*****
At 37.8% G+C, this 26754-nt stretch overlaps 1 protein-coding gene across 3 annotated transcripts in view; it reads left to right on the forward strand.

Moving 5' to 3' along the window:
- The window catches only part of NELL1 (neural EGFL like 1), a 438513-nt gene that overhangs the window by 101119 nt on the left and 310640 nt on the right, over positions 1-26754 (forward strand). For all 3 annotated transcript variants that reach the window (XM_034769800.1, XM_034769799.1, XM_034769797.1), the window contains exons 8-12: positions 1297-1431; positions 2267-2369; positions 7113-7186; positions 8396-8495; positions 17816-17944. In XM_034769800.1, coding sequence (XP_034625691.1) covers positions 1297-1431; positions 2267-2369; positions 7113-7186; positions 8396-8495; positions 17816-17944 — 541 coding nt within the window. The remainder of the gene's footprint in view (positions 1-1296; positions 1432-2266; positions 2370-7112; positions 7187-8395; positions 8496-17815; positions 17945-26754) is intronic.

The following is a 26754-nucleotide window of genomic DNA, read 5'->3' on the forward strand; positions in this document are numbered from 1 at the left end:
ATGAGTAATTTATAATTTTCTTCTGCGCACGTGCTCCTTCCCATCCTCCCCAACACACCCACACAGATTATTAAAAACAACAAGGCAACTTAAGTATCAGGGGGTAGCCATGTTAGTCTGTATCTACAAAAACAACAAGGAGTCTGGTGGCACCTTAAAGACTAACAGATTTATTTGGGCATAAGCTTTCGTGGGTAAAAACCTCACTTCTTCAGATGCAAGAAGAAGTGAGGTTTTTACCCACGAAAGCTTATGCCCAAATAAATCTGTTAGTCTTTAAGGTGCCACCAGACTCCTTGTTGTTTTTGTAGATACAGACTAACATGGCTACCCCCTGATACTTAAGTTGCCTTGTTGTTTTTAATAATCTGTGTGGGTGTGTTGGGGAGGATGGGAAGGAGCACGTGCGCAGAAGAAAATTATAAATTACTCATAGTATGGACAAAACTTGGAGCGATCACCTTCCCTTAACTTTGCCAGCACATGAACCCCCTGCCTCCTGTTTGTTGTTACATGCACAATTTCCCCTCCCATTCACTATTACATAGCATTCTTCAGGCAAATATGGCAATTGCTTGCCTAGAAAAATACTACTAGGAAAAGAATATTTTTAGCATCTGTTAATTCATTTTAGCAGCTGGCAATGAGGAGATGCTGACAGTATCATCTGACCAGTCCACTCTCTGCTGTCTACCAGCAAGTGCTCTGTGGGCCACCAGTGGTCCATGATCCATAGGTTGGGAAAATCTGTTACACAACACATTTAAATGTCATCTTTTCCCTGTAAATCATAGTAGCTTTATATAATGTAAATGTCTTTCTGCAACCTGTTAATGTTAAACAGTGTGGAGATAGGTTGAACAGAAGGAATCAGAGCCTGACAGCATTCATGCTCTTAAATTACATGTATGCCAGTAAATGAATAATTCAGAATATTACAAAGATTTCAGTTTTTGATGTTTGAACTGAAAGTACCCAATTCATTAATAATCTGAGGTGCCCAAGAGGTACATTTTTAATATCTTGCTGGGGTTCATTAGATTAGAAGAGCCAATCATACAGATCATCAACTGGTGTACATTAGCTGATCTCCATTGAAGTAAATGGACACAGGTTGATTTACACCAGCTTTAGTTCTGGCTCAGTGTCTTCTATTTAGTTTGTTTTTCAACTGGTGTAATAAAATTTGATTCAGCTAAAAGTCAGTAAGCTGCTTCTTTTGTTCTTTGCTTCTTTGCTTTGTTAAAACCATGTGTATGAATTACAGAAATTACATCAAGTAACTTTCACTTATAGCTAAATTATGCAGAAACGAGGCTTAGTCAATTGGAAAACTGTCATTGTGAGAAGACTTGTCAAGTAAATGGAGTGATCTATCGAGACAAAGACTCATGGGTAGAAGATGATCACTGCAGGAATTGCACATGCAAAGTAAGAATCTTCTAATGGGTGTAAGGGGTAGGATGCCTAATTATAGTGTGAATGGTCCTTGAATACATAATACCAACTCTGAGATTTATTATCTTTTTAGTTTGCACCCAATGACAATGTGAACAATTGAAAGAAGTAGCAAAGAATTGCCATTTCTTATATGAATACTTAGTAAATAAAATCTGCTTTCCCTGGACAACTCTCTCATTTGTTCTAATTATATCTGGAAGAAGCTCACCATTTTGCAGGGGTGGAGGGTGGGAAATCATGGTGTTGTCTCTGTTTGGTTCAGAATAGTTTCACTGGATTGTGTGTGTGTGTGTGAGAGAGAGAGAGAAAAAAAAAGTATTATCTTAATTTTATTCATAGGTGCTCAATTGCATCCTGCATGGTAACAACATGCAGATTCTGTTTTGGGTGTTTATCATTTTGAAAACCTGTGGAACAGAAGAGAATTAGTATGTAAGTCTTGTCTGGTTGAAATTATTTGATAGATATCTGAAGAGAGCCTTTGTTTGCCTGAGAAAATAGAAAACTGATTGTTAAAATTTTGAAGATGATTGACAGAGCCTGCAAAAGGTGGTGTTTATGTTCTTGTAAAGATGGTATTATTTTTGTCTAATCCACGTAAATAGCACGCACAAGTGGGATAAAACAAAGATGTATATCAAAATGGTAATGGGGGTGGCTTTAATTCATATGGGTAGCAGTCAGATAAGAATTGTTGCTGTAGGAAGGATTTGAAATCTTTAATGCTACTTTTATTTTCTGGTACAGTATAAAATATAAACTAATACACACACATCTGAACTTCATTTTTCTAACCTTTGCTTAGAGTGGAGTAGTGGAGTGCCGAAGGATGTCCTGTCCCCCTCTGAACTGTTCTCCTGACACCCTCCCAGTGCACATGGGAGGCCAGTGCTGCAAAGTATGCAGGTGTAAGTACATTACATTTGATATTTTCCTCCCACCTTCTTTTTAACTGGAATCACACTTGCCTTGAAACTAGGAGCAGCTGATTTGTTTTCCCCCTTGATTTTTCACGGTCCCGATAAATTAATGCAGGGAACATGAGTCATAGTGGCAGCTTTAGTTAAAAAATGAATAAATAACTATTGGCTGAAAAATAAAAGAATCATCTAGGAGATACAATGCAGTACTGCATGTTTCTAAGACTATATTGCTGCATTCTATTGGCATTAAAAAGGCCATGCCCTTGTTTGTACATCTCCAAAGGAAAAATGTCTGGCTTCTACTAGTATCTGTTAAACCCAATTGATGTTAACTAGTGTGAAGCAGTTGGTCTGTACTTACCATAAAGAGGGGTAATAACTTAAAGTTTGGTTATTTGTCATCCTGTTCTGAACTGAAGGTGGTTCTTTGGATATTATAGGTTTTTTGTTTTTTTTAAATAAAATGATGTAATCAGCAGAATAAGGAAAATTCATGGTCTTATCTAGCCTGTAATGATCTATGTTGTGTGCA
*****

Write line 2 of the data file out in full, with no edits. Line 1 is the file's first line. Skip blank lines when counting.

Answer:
Moving 5' to 3' along the window: